Fact or Myth? Local lore and history investigated at Valley View

In 2015, Summit Metro Parks acquired a site rich with history and meaning: the former Valley View Golf Club in Akron. Though not open to the public (yet), it is now part of Cascade Valley Metro Park.

Before the park district finalized its master plan for the site, staff looked to the past to unearth clues about its former uses — and investigate rumors that locals had circulated for generations. Throughout the summer of 2017, our cultural resource specialists teamed up with volunteers to complete archaeological digs and more.

We asked Cultural Resource Specialist Megan Shaeffer, Ph.D., about this work:

What types of items were you looking for on the property? What made you think the items could be there?

Ohio is very rich in both prehistoric and historic archaeological materials, but a lot of sites have been disturbed by many, many years of modern development. Clearing land, farming, building homes and businesses, urban sprawl — anything that changes topography can impact the archaeological record.

At Valley View, we knew that years of farming and the development of the golf course greatly changed the landscape over the past 150 years or more. The first thing we did was a lot of background research to see whether there were any likely areas where prehistoric or historic sites could be located — areas that retained some of the natural topography of the landscape; areas that had not been graded or excavated in the creation of the golf course.

According to local lore, a large hill on the property was an Indian burial mound. However, our research on the soils and geomorphology (physical features) of the area showed that it was most likely a glacial deposit. Still, it was left relatively undisturbed. Its location near the river and its elevation made it a prime spot for a possible prehistoric archaeological site — and we did indeed find evidence of a prehistoric human presence in the form of two cherts (or flint) flakes. It is the byproduct of making a tool such as a scraper or projectile point, like an arrowhead.

In terms of the historic archaeology, we knew that the farm associated with the property went back to at least the late 1800s. We found that the building used for the golf clubhouse was actually the original barn on the property, and that it still retains some of its original architecture! Perhaps even more interestingly, we found evidence that a small community had lived just north of the golf course, on an undedicated road called Honeywell Drive. While some of the foundations of these houses can be seen outside the project area, we found that a couple of houses would have been directly adjacent to the golf course.

We became very interested in these homes because our literature review of old census records, property maps and newspaper articles, as well as our interviews with former residents, told us that this was a small neighborhood with both African American and white residents. Old newspaper ads from the Akron Beacon Journal from the late 1940s and early 1950s showed lots along Honeywell — an area sometimes called “Wheelock Acres” — were marketed to “whites or colored.” This was somewhat unusual in the era prior to the Fair Housing Act. We also have evidence of individuals moving up from areas of Appalachia and the south to work in Akron’s manufacturing industries. The information we found points to a unique era in Akron history, when our booming rubber industries attracted people to this area.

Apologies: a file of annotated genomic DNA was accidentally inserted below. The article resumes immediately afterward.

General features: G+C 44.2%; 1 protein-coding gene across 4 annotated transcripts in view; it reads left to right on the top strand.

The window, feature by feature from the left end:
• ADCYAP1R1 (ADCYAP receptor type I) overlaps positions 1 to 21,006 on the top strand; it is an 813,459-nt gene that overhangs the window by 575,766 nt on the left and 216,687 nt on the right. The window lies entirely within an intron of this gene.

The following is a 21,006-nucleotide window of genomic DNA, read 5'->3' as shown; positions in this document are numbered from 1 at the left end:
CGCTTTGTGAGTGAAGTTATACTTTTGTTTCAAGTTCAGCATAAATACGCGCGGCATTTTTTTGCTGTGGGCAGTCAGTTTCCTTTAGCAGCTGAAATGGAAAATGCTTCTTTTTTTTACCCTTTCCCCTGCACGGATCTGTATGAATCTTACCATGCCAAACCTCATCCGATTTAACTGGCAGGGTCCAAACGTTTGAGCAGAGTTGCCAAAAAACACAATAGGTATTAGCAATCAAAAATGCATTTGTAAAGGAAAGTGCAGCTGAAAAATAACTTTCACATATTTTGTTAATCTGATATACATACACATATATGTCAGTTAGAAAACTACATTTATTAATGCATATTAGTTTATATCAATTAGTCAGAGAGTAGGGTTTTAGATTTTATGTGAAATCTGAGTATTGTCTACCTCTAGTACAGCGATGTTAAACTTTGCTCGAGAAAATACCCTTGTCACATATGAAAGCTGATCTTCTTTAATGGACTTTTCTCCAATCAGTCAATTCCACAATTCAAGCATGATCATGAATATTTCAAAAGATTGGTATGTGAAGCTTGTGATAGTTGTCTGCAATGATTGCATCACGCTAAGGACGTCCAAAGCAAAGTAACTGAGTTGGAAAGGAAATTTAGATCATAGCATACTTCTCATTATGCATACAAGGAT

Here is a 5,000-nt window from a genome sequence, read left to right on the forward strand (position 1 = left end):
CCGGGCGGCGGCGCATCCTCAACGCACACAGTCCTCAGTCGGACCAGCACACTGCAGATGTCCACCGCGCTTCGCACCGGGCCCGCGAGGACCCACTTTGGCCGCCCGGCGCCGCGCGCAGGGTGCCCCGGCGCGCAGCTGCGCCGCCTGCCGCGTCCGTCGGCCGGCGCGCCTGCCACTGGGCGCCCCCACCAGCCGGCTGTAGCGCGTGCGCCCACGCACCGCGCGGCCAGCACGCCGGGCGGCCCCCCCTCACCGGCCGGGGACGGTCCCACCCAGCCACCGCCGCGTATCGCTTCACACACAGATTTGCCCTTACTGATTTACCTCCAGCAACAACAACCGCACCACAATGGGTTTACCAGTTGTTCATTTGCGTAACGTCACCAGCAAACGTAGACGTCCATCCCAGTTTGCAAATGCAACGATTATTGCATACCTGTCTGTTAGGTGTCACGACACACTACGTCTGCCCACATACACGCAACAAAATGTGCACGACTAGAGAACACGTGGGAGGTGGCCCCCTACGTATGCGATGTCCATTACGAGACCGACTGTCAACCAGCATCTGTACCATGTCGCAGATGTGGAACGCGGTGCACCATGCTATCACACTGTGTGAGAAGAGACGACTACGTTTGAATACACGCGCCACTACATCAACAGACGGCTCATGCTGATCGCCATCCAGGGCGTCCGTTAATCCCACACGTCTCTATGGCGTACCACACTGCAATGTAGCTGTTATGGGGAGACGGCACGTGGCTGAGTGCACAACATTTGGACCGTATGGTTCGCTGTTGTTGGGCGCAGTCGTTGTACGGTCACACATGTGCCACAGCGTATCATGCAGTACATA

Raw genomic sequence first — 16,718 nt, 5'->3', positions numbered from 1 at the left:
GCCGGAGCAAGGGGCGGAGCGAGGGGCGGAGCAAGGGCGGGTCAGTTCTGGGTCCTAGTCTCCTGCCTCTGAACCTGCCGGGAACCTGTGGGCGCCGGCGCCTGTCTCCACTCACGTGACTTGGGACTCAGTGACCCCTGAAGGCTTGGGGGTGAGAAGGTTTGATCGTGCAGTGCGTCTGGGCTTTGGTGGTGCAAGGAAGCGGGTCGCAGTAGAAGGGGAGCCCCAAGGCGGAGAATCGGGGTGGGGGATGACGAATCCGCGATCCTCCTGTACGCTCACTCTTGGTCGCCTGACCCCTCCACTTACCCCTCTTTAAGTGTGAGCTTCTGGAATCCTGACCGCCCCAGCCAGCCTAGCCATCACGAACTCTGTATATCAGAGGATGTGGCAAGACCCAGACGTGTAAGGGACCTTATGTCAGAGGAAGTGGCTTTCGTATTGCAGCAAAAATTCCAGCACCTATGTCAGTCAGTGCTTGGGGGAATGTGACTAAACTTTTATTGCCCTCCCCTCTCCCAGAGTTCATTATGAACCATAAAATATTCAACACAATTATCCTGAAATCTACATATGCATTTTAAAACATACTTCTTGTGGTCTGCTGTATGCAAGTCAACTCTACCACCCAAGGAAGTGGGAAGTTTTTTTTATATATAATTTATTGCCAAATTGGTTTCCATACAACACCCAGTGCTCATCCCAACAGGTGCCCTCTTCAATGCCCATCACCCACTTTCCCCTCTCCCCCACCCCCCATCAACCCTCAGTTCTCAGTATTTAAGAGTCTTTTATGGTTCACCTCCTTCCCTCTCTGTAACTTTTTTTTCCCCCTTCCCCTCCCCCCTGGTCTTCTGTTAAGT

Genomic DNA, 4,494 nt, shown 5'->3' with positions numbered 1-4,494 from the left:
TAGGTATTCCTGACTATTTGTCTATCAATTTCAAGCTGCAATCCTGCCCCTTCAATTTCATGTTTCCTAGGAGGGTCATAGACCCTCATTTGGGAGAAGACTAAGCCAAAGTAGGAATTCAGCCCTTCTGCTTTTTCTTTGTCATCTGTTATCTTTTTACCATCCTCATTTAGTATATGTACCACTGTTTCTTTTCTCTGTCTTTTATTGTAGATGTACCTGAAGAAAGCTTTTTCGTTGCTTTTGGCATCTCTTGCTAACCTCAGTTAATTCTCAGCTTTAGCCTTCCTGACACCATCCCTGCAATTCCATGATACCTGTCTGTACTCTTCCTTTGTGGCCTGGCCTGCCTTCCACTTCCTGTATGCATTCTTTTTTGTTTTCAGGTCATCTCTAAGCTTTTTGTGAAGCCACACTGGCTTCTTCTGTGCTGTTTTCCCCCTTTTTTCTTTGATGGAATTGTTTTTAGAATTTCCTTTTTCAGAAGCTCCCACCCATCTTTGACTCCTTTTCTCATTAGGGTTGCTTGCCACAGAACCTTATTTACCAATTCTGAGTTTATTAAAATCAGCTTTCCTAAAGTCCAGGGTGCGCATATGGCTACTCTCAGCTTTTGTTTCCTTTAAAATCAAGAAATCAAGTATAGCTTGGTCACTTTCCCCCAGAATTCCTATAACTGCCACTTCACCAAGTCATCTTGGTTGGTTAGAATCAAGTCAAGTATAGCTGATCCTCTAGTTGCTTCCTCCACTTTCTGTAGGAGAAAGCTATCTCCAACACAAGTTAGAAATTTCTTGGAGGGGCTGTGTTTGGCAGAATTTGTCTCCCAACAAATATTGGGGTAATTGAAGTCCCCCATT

Why did you use volunteers for this project, and in what ways were they helpful?

Archaeological fieldwork is often conducted with a field crew — students, junior professional archaeologists, or trained volunteers. We decided to take advantage of the enthusiasm of our Summit Metro Parks volunteers and open up the opportunity to do archaeological work to these citizen scientists. They were helpful not only as field workers, but also as people familiar with the landscape and Akron history. Some of them golfed on the Valley View course or knew the previous owners; others did their own research on area history. They were able to share stories or resources as we worked, which made the project fun and informative for everyone.

Compared to other archaeology work you’ve done, how does the Valley View property measure up?

It’s very exciting to get the chance to find archaeological evidence for unique and important pieces of Akron history — the development of the farming communities in the 1800s and the creation of a small integrated community in the 1950s, for example. Finding evidence of early integration in the archaeological record is rare, so I think this was an important opportunity for us to explore. It was also worthwhile to do archaeological work to show that the supposed Indian burial mound was actually a natural feature, but still one showing evidence of a prehistoric human presence. This helps us understand the true nature of prehistoric occupation near the river while giving us a more accurate picture of the original landscape of this area.


Summit Metro Parks biologists are in the process of re-naturalizing the former golf course. The non-native turf grass is being removed, and a large scale native planting is planned for this fall. If you want to help reforest the site, here are the details:

Friday, October 27 & Saturday, October 28
1212 Cuyahoga St., Akron 44313

We will plant approximately 100 acres with up to 100,000 nuts. Groups will be sent out with a park biologist at the following times; you can stay as little/as long as you wish. Arrival is required 30 minutes early for sign-in and instruction.

  • 8:30 a.m.
  • 10:30 a.m.
  • 12:30 p.m.

If you are interested in helping with this project, please contact dday@summitmetroparks.org.



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